PUTRAJAYA: The judiciary has proposed that provisions in the Federal Constitution be amended to remove executive involvement in the appointment of judges.
This was revealed by Chief Justice Tengku Maimun Tuan Mat, who said the suggestion was given by the judiciary to the task force probing former attorney-general Tommy Thomas’ book, “My Story: Justice In The Wilderness”.
One of the suggestions was that improvements should be made to the process of appointing judges.
“We suggested that there should be an amendment to the constitution to give effect to our proposal,” she told reporters after officiating a ceremony to open the legal year.
Tengku Maimun said the judiciary was collectively supportive of the task force’s proposal to the government.
“That is our general stand to improve the judiciary or the Judicial Appointments Commission (JAC). However, there must be meaningful engagement with all stakeholders to move forward,” she said.
Article 122B (1) states that judges and all administrative position holders shall be appointed by the Yang di-Pertuan Agong, acting on the advice of the prime minister, after consultation with the Conference of Rulers.
However, Section 27 of the Judicial Appointments Commission Act 2009 states that the prime minister may request for two additional names for consideration with respect to any vacancy to the offices of the Chief Justice, Court of Appeal President, Chief Judges of Malaya, and Sabah and Sarawak, and on the panels of the Federal Court and the Court of Appeal.
Tengku Maimun said any amendment to the 2009 Act would likely first require the Federal Constitution itself to be amended.
“We will not reach the objective of appointing judges without executive involvement, if the current provision (which requires executive consultation) remains,” she added.
She said the prevailing public perception of executive involvement in the appointment of judges must also be removed.
Tengku Maimun said she had also called for the new government to set up an independent judicial academy to cater to the training needs of superior court judges.
Last year the top judge announced that the government approved 25 acres of land in Nilai, Negeri Sembilan, alongside an existing magistrates’ court for the academy.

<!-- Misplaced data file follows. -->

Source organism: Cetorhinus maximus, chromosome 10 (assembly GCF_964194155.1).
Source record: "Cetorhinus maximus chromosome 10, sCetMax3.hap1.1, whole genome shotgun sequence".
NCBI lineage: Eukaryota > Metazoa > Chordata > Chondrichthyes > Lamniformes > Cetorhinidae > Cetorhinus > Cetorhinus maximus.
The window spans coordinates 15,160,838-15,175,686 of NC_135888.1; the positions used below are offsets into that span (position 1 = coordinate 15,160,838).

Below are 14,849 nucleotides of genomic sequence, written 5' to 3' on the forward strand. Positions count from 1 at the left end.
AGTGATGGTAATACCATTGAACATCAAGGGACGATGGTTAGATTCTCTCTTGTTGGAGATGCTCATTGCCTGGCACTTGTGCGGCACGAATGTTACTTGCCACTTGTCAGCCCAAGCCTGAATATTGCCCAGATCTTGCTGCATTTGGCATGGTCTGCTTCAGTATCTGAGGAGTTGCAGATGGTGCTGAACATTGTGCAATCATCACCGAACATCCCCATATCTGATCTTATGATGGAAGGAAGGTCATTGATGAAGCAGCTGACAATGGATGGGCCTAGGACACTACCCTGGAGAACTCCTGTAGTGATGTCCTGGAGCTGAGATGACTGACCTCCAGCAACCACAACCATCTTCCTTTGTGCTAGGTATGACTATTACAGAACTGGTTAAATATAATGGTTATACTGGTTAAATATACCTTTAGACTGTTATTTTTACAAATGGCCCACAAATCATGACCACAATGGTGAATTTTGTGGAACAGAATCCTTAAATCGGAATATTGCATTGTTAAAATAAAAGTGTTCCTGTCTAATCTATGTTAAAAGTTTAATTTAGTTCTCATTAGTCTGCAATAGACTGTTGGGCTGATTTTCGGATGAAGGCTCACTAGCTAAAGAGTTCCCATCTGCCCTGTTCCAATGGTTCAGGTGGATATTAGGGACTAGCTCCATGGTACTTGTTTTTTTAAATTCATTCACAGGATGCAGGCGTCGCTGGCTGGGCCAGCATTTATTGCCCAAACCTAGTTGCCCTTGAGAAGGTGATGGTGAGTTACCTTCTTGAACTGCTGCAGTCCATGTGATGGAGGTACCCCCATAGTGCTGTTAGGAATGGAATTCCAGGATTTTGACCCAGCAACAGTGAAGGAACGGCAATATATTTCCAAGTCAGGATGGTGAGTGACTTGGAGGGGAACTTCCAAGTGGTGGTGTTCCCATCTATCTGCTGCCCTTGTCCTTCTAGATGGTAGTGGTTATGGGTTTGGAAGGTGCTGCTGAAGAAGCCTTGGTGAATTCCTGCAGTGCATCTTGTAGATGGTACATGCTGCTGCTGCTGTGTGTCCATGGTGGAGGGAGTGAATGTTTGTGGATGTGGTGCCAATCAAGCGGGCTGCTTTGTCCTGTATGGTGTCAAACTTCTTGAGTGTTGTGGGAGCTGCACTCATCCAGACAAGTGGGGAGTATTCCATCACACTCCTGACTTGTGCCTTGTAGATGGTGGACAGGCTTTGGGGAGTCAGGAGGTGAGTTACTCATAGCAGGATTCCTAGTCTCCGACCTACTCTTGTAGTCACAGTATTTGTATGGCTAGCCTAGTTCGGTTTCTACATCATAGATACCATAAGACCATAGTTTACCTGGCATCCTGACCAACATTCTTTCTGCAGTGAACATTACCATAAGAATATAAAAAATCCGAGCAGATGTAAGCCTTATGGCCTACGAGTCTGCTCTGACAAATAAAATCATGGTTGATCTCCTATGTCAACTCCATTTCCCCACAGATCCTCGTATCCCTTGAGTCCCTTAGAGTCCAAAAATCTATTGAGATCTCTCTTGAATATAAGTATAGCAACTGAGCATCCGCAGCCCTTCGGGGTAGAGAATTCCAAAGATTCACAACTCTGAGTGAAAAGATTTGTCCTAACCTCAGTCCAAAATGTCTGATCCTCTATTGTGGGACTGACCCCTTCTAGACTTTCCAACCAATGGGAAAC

“In principle, the previous government had approved (the proposal), but when the final decision was communicated to us, they said judges should go to the judicial and legal service officers’ training institute due to a costing issue.
“As a matter of principle, judges should not be going there. Judges are not government officers,” Tengku Maimun said.
She said judges in the past never attended any course at the institute located in Bandar Baru Bangi.
“The person who issued the statement lacked understanding of the law and procedure,” she added.
Meanwhile, sharing a personal experience in her role as Chief Justice, Tengku Maimun said she had been on the receiving end of death threats when presiding over cases involving certain personalities.
“In cases involving certain personalities, the support or criticism is extreme. People generally know that I myself have received death threats before.
“Whether those were serious threats or not is another question, but it has reached that level,” she said, according to Bernama.
When it comes to high-profile individuals, she said the comments directed at the judiciary were not constructive but excessive, one-sided and politically-motivated.
“I hope the people out there understand the structure of the country’s legal process before issuing any statements which show their lack of understanding.”
In August last year, the media quoted police as saying they had received reports of threats made against Tengku Maimun on social media and would be taking action against anyone found abusing such platforms to undermine security.